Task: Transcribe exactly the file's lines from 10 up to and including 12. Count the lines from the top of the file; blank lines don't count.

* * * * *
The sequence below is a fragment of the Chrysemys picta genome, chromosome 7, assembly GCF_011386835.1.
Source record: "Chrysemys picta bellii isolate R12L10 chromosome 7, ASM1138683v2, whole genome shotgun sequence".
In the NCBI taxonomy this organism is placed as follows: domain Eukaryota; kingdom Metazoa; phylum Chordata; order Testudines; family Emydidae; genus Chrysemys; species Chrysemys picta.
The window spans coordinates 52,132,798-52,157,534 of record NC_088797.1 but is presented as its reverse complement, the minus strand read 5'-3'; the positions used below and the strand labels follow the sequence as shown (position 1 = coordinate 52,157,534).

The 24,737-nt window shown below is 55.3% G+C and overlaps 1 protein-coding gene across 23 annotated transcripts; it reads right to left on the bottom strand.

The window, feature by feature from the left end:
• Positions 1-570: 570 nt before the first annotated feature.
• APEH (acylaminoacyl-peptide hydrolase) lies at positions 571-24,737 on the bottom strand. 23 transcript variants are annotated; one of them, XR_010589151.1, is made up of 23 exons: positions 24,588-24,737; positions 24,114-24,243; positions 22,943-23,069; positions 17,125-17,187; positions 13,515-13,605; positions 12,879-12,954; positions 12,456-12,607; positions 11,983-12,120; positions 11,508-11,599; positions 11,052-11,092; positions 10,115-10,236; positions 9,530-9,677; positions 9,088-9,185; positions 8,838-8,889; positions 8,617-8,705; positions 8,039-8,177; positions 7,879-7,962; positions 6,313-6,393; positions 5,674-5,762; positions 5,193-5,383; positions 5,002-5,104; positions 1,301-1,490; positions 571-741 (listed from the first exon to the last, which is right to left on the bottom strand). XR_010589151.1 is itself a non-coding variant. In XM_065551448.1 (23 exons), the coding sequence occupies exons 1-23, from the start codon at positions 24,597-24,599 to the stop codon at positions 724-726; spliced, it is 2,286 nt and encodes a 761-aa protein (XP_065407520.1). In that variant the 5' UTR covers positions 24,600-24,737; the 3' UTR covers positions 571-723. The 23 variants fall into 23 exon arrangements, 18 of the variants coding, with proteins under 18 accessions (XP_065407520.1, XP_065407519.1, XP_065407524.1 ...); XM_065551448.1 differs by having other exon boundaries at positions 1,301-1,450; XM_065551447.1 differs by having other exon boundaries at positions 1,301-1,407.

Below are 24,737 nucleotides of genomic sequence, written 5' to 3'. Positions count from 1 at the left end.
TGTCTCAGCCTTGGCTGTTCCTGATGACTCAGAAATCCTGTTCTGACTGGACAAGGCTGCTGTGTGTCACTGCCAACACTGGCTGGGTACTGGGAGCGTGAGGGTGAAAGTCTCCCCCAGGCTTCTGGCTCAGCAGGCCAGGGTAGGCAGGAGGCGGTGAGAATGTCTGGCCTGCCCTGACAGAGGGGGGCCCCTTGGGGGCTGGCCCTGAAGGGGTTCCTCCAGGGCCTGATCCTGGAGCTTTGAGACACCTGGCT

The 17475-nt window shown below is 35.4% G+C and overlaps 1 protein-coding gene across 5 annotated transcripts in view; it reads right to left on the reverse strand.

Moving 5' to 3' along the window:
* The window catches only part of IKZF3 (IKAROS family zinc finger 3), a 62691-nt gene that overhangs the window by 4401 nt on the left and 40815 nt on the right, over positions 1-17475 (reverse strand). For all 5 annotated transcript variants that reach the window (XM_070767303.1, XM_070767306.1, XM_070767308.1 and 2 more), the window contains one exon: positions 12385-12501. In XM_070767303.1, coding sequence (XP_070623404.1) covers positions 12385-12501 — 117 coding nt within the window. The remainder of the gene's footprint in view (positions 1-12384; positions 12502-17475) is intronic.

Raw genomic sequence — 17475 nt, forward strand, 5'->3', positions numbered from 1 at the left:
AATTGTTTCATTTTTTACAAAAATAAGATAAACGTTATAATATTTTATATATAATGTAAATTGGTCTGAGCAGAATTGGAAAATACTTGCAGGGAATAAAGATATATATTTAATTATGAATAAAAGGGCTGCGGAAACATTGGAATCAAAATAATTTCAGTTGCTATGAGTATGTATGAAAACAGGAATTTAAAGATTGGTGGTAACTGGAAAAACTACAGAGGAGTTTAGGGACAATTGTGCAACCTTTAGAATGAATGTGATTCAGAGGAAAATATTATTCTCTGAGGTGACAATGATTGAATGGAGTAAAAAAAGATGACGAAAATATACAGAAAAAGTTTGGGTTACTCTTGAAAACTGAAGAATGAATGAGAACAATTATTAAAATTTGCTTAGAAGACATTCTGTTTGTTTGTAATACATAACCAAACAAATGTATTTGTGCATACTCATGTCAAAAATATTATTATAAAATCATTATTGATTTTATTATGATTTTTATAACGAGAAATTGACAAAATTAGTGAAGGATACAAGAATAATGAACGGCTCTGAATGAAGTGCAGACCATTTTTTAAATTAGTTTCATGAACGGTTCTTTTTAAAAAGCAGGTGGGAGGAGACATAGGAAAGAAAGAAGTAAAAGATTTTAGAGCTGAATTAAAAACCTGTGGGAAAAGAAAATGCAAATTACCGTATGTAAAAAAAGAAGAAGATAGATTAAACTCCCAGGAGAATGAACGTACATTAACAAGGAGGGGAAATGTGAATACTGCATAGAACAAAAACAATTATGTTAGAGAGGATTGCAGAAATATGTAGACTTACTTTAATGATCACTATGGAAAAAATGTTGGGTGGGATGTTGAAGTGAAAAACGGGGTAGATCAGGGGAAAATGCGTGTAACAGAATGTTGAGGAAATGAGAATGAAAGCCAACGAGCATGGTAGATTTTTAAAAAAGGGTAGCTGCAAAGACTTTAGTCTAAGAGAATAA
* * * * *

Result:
TGTCTCAGCCTTGGCTGTTCCTGATGACTCAGAAATCCTGTTCTGACTGGACAAGGCTGCTGTGTGTCACTGCCAACACTGGCTGGGTACTGGGAGCGTGAGGGTGAAAGTCTCCCCCAGGCTTCTGGCTCAGCAGGCCAGGGTAGGCAGGAGGCGGTGAGAATGTCTGGCCTGCCCTGACAGAGGGGGGCCCCTTGGGGGCTGGCCCTGAAGGGGTTCCTCCAGGGCCTGATCCTGGAGCTTTGAGACACCTGGCT

The 17475-nt window shown below is 35.4% G+C and overlaps 1 protein-coding gene across 5 annotated transcripts in view; it reads right to left on the reverse strand.

Moving 5' to 3' along the window: